Pledge for Change’s Virtual Retreat: a Timely Catalyst for Recommitting to Global Systems Change
By Kate Moger
Pledge for Change was born in reaction to events in the world, including the so-called “racial reckoning” in 2020, which catalyzed overdue change in the ways in which we work as international, national, and local actors in the global system, with a commitment to decolonial and anti-racist practice.
A full year has now passed since the Pledge for Change was launched. The Pledge for Change re-imagines the role of INGOs in the global humanitarian and development aid system. We pledge to build a stronger aid ecosystem based on the principles of solidarity, humility, self-determination, and equality by focusing on three core changes.
In late November, over 80 leaders from Pledge signatory and supporter organisations, came together in a zoom room, with the shared objectives of building community and advancing the implementation of the pledges. We received requests to ‘move from talking to action’, to ‘centre country level leaders and change’, to ‘celebrate successes and learning’ and to ‘inspire ambition and reflection’.
We were so grateful to have active participation that spanned 16 time zones, and which modelled and practiced the distributed leadership which characterizes how the Pledge for Change will make progress across the aid ecosystem.
Pledge for Change Leadership and Governance
The opening session, with CEOs and leaders from across civil society, was intended to focus on Pledge leadership and governance. In the weeks before the retreat, we realised that it was neither possible nor desirable to talk about these themes in the abstract, and that rather we needed to acknowledge that today, as we near the end of 2023, the international system and institutions to which we belong – the very foundations of aid architecture – are shaking as we are faced with the possibility that the “moral architecture of western liberalism will cease to exist” (Arundhati Roy).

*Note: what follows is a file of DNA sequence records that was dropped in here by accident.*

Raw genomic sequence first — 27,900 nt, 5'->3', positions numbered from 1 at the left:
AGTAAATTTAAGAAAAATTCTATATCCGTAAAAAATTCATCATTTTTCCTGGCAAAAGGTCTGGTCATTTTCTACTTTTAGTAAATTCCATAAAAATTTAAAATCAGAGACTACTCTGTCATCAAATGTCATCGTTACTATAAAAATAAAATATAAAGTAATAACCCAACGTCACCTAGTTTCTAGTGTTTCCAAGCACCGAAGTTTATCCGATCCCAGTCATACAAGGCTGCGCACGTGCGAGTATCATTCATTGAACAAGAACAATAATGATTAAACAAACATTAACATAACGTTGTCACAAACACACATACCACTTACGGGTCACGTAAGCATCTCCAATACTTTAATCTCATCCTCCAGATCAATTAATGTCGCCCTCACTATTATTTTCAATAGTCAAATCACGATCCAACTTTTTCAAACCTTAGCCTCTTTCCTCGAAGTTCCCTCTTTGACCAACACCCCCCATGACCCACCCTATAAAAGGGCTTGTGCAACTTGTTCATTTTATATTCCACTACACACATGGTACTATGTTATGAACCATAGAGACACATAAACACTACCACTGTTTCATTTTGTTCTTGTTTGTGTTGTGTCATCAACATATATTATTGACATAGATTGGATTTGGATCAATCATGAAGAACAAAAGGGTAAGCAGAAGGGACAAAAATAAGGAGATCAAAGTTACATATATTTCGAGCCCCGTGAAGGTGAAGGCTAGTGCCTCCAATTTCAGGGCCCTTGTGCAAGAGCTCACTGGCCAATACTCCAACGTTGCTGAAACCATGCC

With acknowledgement of the atrocities happening around the world, we began with Sofia Sprechmann, Secretary General, CARE International, noting that local responders remain at the forefront of these crises, and are taking extraordinary and unacceptable risks to respond, particularly in Gaza during these last weeks.
As the leadership of the Pledge for Change, the zoom room held great diversity of views and experience, representing INGOs, CSOs and eco-system leaders; bridging ‘new’ members and those who have been with the Pledge since the start; with perspectives from the global south, the global north, and from working locally, nationally, regionally and globally.
Power in Community
The power in this community including through our collective connections to systems change initiatives (including RINGO, Shift The Power, and others) was palpable, and inspiring to hear so many seeking to join others in developing pathways to a different future, while also confronting the reality of a broken “now”. decolonisingphilanthropy
The conversation which followed confirmed a shared conviction that the pledges for equitable partnerships, authentic storytelling & nuanced narratives, and advocacy across the aid ecosystem remain relevant and essential.
And reiterated that we must continue to view them, and our decision making, through the ethical and moral lenses of current global and contextual realities, to inspire real change to make true the values of solidarity, humility, self-determination, and equality.
Valuable Insights to New Pathways
The sessions which followed brought perspectives from across the ecosystem.
“The highlight was Julian Corner, CEO of the Lankelly Chase Foundation, sharing his organisation’s radical decision to dissolve and redistribute its substantial endowment. Lankelly Chase’s decision highlights a commitment to truly decolonising aid, acknowledging that incremental change is insufficient to address the systemic issues inherent in traditional philanthropic models. Oren Harari’s quote, “The electric light did not come from the continuous improvement of candles,” was a fitting analogy to underscore the need for revolutionary, rather than evolutionary, change in our approach to aid.” – Quote from Adama Coulibaly – Oxfam International‘s Global Program Director.
Breakout sessions then hosted discussions on Accountability and Learning; Decolonising Aid; Country Level Change; Collaborative Design and Authentic Storytelling.
We are grateful to all the leaders in this space who are moving the pledges from promises to practice.
Pledge for Change: was launched in October of 2022, where bold INGOs and their leaders made public commitments to shift the power more directly to local organizations in the Global South. They have pledged to reimagine their roles in three main areas: Equitable Partnerships, Authentic Storytelling and Influencing Wider Change. In April 2023, we had an in-person CEO retreat in Nairobi with signatories and supporters of the pledge coming together to set-up an accountability mechanism that will be used as a strong foundation towards tangible change for years to come.
Pledge for Change signatories include 11 INGOs: CARE International, Christian Aid, Cordaid, FHI 360, Mercy Corps, Oxfam, Plan International, Save the Children International, SOS Children’s Villages Norway, The International Rescue Committee, and Women for Women International.
To find out more, go to the website: Pledge for Change.